Mighty Mouse - design flaw or faulty unit?

Discussion in 'Apple' started by unfrostedpoptart, Aug 3, 2005.

  1. Well, I went over to the Apple store at lunch and tried the one system
    with the Mighty Mouse they had (dual G5 with 30" monitor!). As a
    reference, I've used one-button, two-button, three-button, wheel mice,
    trackballs, stylii, and lightpens on PCs, Macs, Amigas, and Sun
    Workstations. For a few years I've been using a Wacom Graphire tablet
    with their wireless three-button wheel mouse with PC/WinXP and
    Mac/Tiger. Oh - and I use it left-handed, just to add a twist.

    Anway, I thought it was generally comfortable. Being left-handed, I
    like the symmetrical design. The mini-trackball seemed too small, but
    I think I could get used to it. I even thought the side switch (thumb
    side) worked fine. However... either the mouse I was trying it messed
    up or they blew the design, big time. I could not get right-clicking
    to work at first. I kept trying and checked the control panel. Then I
    had it work a couple of times but couldn't get it again. Finally, I
    figured it out! It only worked if the only place I was touching the
    mouse was the top, right side. If I rested a finger where the left
    button would be or rested my palm on the lower half of the mouse,
    right-click would not work. So, was it just this unit or do they all
    work that way? I hope not - that would be horrible design and create
    lots of finger/hand tension. Finally, they really need to get the
    bluetooth model out!

    David
     
    unfrostedpoptart, Aug 3, 2005
    #1
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  2. Agreed.

    If they make a bluetooth model, I'm there.

    It may be the closest I can expect to get to a Bluetooth trackball
    (assuming that little pea-shaped thing on the MM can be used as a true
    trackball).
     
    Keeper of the Purple Twilight, Aug 3, 2005
    #2
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  3. unfrostedpoptart

    clvrmnky Guest

    On 03/08/2005 4:21 PM, unfrostedpoptart wrote:
    [...]
    Probably by design. At least one reviewer (ars technica) has mentioned
    that if you push both buttons, it's the same as a default click.
     
    clvrmnky, Aug 3, 2005
    #3
  4. unfrostedpoptart

    Mathue Guest

    It behaves much like a trackball, 'like' a trackball. I teied it out
    at the Pleasanton, CA Apple store. I sorta liked it. However, my
    current MS mouse is only 8 months old so unless I get it as a gift the
    current critter is staying.
     
    Mathue, Aug 5, 2005
    #4
  5. Damn - this is confirmed (in intricate, gory detail) on this page where
    they dissected the mouse:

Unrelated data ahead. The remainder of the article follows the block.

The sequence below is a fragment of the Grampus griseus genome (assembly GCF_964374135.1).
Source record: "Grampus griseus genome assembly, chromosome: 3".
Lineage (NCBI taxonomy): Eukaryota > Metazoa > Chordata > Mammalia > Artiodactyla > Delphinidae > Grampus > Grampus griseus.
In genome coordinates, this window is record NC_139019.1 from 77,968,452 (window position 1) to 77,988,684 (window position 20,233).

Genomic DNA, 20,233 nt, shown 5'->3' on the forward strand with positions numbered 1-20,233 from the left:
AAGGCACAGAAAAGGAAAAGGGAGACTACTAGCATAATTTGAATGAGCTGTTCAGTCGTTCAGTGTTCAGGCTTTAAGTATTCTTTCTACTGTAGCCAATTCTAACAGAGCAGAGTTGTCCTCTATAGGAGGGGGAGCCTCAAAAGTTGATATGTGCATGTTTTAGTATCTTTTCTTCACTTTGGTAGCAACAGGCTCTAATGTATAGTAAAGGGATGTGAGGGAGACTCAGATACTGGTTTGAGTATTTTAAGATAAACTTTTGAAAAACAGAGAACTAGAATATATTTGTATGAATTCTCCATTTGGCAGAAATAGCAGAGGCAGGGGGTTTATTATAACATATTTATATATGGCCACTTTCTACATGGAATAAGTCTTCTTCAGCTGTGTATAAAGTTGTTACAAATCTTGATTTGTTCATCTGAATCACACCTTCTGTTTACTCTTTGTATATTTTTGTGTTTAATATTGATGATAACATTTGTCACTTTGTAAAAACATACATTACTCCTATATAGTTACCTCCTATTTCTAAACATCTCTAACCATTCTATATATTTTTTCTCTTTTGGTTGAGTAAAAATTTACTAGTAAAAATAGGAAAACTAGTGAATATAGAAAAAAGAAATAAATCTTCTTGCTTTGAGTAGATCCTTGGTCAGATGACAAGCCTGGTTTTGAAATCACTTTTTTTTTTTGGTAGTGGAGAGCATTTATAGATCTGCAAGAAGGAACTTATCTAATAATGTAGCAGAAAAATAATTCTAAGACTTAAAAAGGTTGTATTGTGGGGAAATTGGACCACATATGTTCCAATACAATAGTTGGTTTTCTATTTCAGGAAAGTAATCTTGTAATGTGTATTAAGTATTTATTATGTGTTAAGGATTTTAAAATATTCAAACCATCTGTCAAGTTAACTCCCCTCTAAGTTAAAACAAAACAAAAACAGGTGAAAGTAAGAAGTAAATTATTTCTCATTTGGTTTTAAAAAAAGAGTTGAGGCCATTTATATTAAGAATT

http://arstechnica.com/articles/paedia/hardware/dissect.ars.
    Summary: there are touch sensors on the left and right sides of the
    mouse shell. If the mouse senses any contact on the left side while the
    mouse is clicked, it assumes a left-click. If no contact, it assumes
    right-click. So stupid. I know I won't be buying one. I'm sure
    within a few months there will be copy-cat (no pun intended) mice with
    the mini trackball, but real buttons. And WinXP drivers.

    David
     
    unfrostedpoptart, Aug 5, 2005
    #5
  6. unfrostedpoptart

    John Heaney Guest

    Well, stupid is a judgement call. I'm sure they spent lots of money and
    tested it with lots of users in determining the best behavior. It
    probably makes a great deal of sense for users of the current one button
    mouse because these people are used to the whole mouse being one button.
    Then the right click becomes unambiguous. My guess is that it eliminates
    more false clicks than doing it any other way.

    The article suggests, though, that this behavior is implemented in the
    mouse itself, making the right button sensor unnecessary. I would think
    that having the right sensor in there would allow a user to switch
    between a right hand and left hand orientation, but it doesn't seem like
    they have done that. It looks like the hardware is in place to reverse
    the logic of the click behavior or even to allow a chordal virtual
    button click, but they decided not to take advantage of it.

    It's not clear to me what exactly the software they used for testing is
    looking at. I wonder, for example, if snooping the usb data would reveal
    separate information from the two sensors. Maybe this is really a driver
    issue.
     
    John Heaney, Aug 5, 2005
    #6
  7. unfrostedpoptart

    Simon Slavin Guest

    It can't.

    Simon.
     
    Simon Slavin, Aug 5, 2005
    #7
  8. Damn.

    Oh well, then I'll repeat:

    Where the FRELL are the true Bluetooth trackballs?

    (And just in case anyone cares to mention 'The Ball' by DVForge...forget
    it.)
     
    Keeper of the Purple Twilight, Aug 6, 2005
    #8
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